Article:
International Civil Aviation Organization (ICAO), created in 1944 under the auspices of United Nations sets standards for safe, secure and efficient civil aviation which are binding to all 191 member nations throughout the world, CivilAviation Regulation Part XI, DGCA, Government of India On Aerodrome Emergency Services, Facilities and Equipment⁶. The ICAO Airport Services Manual, Doc 9137-AN /898, Part 7-Airport Emergency Planning, Appendix 3/Airport Medical Services, page 59-60,¹and ICAO Annex 14, Aerodrome Standards, Aerodrome Design And Operations-Chapter 9, Emergency And Other Services⁷recommends the provision of Airport Medical Care Facility.

Medical Facility  Disaster Management First Responder-Initial response by the

At the airport  at the airport     medical team present at the airport

Isolation of Crew Collection of their

24X7 Emergency Medical Services   sample of blood, Urine& gastric contents

Attending the emergency call immediately  Coordination of clinical activities at the

disaster site & documentation-Triage,

Initial stabilization/first aid to patient treatment &Transportation of Casualties

Shifting the patient to nearby hospital  Handling of Dead

Internal Shifting of stretcher cases

Coordination with Police and other

Concerned agencies

VIP Movement-Escort Duty

Preparedness for Disaster & Maintenance

Participation in various drills & exercises of Disaster Management Stores

The Emergency Medical Services at the airport should be able to provide primary treatment for basic ailments and accidents before the patient is shifted to a nearby hospital for definitive treatment in case required. However, it should be able to deal with any type of medical emergency and should be equipped like an ICU with staff trained to deal with any medical emergency. Further, this facility is integrated with Airport Emergency Plan. The staff of the airport emergency Medical Services is the first responder and forms the nucleus of medical service planning to deal with any airport emergency.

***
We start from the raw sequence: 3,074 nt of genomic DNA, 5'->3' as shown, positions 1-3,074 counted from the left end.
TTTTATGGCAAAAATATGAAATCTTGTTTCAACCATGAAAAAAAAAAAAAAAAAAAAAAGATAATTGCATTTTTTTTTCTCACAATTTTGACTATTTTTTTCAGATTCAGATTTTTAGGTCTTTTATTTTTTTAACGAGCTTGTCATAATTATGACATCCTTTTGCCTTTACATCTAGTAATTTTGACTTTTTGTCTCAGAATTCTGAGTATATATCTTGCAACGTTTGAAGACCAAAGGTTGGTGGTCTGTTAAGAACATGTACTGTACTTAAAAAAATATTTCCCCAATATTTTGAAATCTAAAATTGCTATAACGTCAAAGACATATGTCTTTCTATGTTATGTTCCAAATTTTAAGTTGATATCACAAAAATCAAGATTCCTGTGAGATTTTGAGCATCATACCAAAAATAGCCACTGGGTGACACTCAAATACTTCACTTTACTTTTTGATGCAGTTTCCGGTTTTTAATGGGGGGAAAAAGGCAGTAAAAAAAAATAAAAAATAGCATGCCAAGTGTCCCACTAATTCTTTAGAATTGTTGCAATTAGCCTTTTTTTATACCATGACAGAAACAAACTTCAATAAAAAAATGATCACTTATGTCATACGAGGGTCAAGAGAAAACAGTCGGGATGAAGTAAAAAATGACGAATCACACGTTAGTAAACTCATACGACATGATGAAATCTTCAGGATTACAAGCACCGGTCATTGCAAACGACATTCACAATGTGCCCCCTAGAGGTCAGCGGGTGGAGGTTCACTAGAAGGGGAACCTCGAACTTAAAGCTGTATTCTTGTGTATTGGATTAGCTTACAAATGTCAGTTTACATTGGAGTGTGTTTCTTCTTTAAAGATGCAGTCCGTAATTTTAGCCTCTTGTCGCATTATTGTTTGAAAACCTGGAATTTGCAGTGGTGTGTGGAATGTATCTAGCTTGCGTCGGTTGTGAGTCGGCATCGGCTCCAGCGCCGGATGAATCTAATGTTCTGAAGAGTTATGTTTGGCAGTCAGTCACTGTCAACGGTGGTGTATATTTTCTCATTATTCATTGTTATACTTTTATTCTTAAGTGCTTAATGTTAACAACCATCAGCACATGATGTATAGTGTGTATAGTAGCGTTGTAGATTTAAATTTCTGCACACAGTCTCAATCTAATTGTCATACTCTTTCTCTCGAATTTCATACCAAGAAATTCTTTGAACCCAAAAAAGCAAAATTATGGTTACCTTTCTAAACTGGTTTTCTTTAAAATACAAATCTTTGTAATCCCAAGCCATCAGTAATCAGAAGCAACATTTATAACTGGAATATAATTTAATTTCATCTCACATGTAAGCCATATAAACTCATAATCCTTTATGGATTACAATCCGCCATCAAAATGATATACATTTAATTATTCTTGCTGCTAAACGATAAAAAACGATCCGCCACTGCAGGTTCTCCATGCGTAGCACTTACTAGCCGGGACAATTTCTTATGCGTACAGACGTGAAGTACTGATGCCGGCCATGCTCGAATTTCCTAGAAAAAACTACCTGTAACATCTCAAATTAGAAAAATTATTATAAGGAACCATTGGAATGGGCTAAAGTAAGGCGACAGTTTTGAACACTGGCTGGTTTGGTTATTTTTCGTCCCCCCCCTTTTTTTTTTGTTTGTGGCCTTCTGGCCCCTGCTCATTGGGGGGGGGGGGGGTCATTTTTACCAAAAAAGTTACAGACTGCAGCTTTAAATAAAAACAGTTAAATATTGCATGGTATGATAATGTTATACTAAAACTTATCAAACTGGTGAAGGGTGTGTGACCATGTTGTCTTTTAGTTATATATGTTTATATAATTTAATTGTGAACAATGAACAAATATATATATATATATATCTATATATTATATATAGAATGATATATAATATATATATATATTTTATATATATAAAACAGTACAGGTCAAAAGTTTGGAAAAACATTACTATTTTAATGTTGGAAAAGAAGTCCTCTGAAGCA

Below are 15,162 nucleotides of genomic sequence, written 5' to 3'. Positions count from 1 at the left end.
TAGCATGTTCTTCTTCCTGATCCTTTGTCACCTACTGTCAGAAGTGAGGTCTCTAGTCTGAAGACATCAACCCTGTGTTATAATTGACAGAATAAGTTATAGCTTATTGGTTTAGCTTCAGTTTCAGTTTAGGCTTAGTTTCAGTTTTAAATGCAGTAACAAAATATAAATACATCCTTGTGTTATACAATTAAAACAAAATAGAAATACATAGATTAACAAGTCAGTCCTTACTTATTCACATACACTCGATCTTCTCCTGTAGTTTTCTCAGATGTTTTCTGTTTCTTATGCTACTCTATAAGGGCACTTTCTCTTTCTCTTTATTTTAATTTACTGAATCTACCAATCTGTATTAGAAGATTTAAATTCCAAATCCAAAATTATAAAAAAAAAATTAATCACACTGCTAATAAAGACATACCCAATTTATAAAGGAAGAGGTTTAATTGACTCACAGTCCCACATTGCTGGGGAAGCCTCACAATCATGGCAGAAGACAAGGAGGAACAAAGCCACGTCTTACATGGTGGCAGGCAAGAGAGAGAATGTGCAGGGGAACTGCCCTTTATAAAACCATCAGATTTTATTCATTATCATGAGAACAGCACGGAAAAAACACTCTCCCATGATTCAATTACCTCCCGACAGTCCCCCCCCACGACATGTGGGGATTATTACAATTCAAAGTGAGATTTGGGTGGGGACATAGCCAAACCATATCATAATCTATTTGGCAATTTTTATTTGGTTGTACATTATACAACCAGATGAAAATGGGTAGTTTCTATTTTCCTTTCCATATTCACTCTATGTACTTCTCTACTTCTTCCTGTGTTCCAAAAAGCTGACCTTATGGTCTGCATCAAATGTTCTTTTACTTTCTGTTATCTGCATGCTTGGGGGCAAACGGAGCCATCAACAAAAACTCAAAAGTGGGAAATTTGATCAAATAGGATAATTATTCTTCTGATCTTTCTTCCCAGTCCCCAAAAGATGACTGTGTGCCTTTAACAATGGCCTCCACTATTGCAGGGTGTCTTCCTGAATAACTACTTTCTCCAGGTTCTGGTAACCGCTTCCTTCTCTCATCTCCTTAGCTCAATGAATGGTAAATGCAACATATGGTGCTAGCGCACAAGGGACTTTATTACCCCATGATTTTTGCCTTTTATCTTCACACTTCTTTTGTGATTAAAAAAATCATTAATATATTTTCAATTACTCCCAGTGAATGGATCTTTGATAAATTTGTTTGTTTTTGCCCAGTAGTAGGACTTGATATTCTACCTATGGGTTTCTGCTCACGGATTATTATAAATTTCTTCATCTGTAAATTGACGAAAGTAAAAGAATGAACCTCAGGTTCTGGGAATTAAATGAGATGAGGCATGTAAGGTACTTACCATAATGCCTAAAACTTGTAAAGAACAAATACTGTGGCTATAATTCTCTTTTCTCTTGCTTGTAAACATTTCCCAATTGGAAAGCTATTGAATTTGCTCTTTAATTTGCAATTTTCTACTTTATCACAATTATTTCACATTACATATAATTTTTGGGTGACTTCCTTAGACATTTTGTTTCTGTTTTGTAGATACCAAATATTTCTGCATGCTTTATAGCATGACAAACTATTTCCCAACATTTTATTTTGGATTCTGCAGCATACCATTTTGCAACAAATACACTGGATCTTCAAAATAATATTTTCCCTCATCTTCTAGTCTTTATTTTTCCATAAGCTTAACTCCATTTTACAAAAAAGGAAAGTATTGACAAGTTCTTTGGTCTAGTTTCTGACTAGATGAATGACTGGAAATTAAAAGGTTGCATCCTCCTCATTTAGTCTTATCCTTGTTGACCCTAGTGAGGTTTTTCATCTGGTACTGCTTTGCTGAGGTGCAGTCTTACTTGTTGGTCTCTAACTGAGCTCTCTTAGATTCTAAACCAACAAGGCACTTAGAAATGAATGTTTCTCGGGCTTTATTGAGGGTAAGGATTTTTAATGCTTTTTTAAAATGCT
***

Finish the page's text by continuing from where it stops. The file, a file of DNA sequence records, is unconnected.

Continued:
1. PECULIARITIES OF PROVISION OF MEDICAL FACILITIES AT THE AIRPORT
  • Entry Permit– No person can work at the airport without valid Airport Entry Permit (AEP), issued by the Bureau of Civil Aviation Security. All doctors, nurses, ambulance drivers and other staff members must have the Airport Entry Permit to work inside the airport. In addition, the ambulance drivers must have Airport Driving Permits (ADP) to drive the ambulances inside the airport. Every ambulance must have Airport Vehicle Permit (AVP) to function inside the airport.
  • Familiarity with Terminal Building & Topography of Airport – No person can work inside the airport efficiently unless he/she is familiar with the layout of the terminal building, location of various buildings in the airport complex and grid map of the airside.
  1. Majority of the times the treatment is provided at the call site, i.e. where the patient is located inside the airport. This may be anywhere in the airport building complex, beyond security hold area or even inside the aircraft. The team of doctor & nurse with the emergency medical kit and other necessary medical equipment has to reach the patient within a stipulated time period⁸.
  2. If the patient requires stabilization, he/she is brought to the Medical Centre at the terminal building and after initial treatment/stabilization shifted to the nearest/appropriate hospital for further management.
  • Detection and Reporting of PatientTheAirline Staff/Airport staff informs the terminal operations about the patient and requirement of emergency medical staff. The terminal operations, in turn, inform the emergency medical centre about the medical emergency and location of patient. In case of medical emergency inside the aircraft, the aircrew first informs the ATC. The ATC informs the AOCC (Airside Operation Command & Control) which informs the terminal operation/emergency medical centre about the medical emergency and location of patient.
  • Sometimes patients immigration has to be cleared and his/her luggage has to be retrieved if already loaded,by the airport operator or the concerned airlines before shifting him/her to hospital.